Researchers at Penn State University say they have developed anti-malware technology that can identify and contain worms in milliseconds rather than minutes -- greatly limiting how far they spread and how much damage they cause.
The new technology, Proactive Worm Containment, focuses on analyzing packet rate and frequency of connections, rather than signature or pattern identification, according to a release from Penn State.
"A lot of worms need to spread quickly in order to do the most damage, so our software looks for anomalies in the rate and diversity of connection requests going out of hosts," says Peng Liu, associate professor of information sciences and technology at Penn State and lead researcher on the Proactive Worm Containment system.
Penn State researchers assert that because many security technologies focus on signature or pattern identification for blocking worms, they cannot respond to new attacks fast enough, allowing worms to exploit network vulnerabilities. Several minutes can elapse between when a signature-based system first recognizes a new worm and when it creates a new signature to block it from spreading any more.
When signature-based systems shorten the signature-generation time, however, they often miss worms that are capable of mutating automatically.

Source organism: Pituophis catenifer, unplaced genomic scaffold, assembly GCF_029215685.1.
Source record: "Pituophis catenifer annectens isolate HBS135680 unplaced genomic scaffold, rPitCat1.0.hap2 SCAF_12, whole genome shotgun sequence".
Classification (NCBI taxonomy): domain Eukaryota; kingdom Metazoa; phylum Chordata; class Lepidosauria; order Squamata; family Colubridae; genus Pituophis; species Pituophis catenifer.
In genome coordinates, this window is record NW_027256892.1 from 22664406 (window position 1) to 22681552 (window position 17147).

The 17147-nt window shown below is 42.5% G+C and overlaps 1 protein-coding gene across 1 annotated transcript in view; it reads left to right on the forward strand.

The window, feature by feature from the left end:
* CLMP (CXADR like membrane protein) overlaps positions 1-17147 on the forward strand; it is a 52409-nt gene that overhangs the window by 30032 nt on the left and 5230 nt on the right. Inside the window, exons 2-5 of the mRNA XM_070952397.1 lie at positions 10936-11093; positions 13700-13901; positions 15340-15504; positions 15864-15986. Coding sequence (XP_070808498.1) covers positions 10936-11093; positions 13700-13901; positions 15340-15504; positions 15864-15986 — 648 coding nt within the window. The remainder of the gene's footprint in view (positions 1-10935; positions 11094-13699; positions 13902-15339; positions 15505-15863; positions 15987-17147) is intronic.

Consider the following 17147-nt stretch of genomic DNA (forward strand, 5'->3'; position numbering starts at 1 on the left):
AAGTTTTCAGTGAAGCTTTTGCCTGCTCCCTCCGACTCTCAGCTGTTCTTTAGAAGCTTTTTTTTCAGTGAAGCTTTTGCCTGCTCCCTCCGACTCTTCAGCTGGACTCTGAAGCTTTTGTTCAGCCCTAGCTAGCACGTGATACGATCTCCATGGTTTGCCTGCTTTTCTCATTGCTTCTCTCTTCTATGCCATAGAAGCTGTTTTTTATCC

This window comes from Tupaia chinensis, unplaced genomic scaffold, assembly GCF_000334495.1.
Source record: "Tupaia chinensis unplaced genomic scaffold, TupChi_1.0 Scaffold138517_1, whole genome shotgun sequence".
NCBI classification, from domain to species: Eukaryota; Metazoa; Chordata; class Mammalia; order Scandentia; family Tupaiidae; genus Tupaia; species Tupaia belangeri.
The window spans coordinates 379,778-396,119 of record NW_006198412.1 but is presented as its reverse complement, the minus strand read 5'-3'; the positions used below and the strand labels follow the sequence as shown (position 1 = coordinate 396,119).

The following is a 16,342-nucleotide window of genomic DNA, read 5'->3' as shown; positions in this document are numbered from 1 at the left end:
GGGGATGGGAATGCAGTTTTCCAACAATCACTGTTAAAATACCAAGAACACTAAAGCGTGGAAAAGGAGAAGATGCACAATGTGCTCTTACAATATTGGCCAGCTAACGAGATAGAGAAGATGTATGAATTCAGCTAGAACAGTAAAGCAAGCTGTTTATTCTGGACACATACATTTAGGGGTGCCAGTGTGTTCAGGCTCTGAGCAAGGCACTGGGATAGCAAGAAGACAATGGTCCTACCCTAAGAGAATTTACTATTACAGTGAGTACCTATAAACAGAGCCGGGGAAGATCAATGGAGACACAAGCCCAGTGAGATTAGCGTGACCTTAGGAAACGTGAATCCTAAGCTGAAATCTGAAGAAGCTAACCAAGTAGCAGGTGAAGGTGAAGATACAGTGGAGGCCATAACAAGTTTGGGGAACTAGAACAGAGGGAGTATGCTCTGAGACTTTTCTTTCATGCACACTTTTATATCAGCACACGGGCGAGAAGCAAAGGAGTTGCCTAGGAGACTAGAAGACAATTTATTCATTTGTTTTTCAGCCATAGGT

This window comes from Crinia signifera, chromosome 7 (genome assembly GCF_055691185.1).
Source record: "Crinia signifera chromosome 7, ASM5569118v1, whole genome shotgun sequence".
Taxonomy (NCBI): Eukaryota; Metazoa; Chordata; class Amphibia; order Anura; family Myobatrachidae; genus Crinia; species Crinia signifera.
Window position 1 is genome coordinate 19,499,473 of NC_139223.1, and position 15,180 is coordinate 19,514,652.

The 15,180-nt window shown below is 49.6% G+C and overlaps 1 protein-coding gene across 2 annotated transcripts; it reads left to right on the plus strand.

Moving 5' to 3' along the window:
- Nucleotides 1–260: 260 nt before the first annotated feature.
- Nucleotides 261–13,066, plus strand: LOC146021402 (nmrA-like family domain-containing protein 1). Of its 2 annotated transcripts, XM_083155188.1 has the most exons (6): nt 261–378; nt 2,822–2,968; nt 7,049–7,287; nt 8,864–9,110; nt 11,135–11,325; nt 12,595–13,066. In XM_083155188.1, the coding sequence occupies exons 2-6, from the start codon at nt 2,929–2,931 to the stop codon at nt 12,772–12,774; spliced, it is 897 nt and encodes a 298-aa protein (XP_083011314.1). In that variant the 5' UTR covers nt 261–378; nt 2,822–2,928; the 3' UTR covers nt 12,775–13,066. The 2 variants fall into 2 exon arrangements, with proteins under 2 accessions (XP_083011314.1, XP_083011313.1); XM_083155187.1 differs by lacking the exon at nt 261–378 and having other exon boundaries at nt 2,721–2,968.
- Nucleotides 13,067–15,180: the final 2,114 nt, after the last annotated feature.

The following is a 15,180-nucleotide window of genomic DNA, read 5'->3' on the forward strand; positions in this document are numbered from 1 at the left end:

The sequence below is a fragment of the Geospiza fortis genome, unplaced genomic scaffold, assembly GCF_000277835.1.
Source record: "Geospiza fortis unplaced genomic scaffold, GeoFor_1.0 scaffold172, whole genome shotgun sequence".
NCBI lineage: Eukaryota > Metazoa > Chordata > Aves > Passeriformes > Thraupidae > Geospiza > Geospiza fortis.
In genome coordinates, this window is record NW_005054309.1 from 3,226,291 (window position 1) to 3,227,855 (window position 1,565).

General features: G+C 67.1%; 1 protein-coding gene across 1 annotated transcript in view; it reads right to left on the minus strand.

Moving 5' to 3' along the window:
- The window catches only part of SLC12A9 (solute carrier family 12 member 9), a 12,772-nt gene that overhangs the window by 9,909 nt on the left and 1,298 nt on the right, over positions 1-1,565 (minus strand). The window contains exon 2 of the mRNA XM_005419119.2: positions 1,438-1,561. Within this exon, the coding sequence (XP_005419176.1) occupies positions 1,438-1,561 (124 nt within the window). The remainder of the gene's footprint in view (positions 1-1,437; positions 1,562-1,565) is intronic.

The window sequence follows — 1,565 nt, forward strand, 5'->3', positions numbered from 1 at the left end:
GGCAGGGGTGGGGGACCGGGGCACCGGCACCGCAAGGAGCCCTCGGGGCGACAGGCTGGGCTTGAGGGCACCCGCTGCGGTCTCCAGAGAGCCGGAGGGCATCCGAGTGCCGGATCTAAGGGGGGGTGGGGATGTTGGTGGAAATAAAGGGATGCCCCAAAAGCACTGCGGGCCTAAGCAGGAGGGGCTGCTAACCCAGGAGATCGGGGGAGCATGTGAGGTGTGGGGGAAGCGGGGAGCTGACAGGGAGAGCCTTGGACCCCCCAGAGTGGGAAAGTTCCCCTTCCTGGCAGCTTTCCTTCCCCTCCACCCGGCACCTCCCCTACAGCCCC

By targeting a packet rates, frequency of connections, and the diversity of connections to other networks, researchers claim that the Proactive Worm Containment technology can react much more quickly. Liu says only a few dozen infected packets may be sent out to other networks before the new technology can quarantine the attack. In contrast, the Slammer worm, which attacked Microsoft SQL Server, sent out about 4,000 infected packets every second, he notes.
Liu also says the technology also can fix its own mistakes. It's designed to unblock any mistakenly blocked hosts. The Penn State researchers currently are testing the technology.
The university has filed a patent for the technology. Liu worked on the project along with Yoon-Chan Jhi, a doctoral student in the Department of Computer Science and Engineering, and Lunquan Li, an information science and technology doctoral student.